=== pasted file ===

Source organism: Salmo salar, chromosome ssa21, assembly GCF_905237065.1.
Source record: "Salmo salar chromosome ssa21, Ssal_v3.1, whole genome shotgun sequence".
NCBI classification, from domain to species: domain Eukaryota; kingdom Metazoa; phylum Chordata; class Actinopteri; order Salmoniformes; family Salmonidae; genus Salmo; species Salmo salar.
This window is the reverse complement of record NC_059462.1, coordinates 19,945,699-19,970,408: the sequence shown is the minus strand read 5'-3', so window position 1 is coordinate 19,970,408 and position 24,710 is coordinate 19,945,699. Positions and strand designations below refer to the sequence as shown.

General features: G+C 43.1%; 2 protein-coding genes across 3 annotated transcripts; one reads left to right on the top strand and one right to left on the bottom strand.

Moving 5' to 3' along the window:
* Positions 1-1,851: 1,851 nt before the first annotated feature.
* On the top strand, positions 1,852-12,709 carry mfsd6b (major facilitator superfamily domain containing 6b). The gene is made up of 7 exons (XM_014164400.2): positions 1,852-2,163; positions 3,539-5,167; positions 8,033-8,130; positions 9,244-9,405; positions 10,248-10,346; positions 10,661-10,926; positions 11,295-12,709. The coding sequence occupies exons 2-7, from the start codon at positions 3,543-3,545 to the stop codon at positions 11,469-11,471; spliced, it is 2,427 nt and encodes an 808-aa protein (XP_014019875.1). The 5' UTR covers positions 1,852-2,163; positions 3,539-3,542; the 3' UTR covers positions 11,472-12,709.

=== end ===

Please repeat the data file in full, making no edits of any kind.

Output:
Source organism: Salmo salar, chromosome ssa21, assembly GCF_905237065.1.
Source record: "Salmo salar chromosome ssa21, Ssal_v3.1, whole genome shotgun sequence".
NCBI classification, from domain to species: domain Eukaryota; kingdom Metazoa; phylum Chordata; class Actinopteri; order Salmoniformes; family Salmonidae; genus Salmo; species Salmo salar.
This window is the reverse complement of record NC_059462.1, coordinates 19,945,699-19,970,408: the sequence shown is the minus strand read 5'-3', so window position 1 is coordinate 19,970,408 and position 24,710 is coordinate 19,945,699. Positions and strand designations below refer to the sequence as shown.

General features: G+C 43.1%; 2 protein-coding genes across 3 annotated transcripts; one reads left to right on the top strand and one right to left on the bottom strand.

Moving 5' to 3' along the window:
* Positions 1-1,851: 1,851 nt before the first annotated feature.
* On the top strand, positions 1,852-12,709 carry mfsd6b (major facilitator superfamily domain containing 6b). The gene is made up of 7 exons (XM_014164400.2): positions 1,852-2,163; positions 3,539-5,167; positions 8,033-8,130; positions 9,244-9,405; positions 10,248-10,346; positions 10,661-10,926; positions 11,295-12,709. The coding sequence occupies exons 2-7, from the start codon at positions 3,543-3,545 to the stop codon at positions 11,469-11,471; spliced, it is 2,427 nt and encodes an 808-aa protein (XP_014019875.1). The 5' UTR covers positions 1,852-2,163; positions 3,539-3,542; the 3' UTR covers positions 11,472-12,709.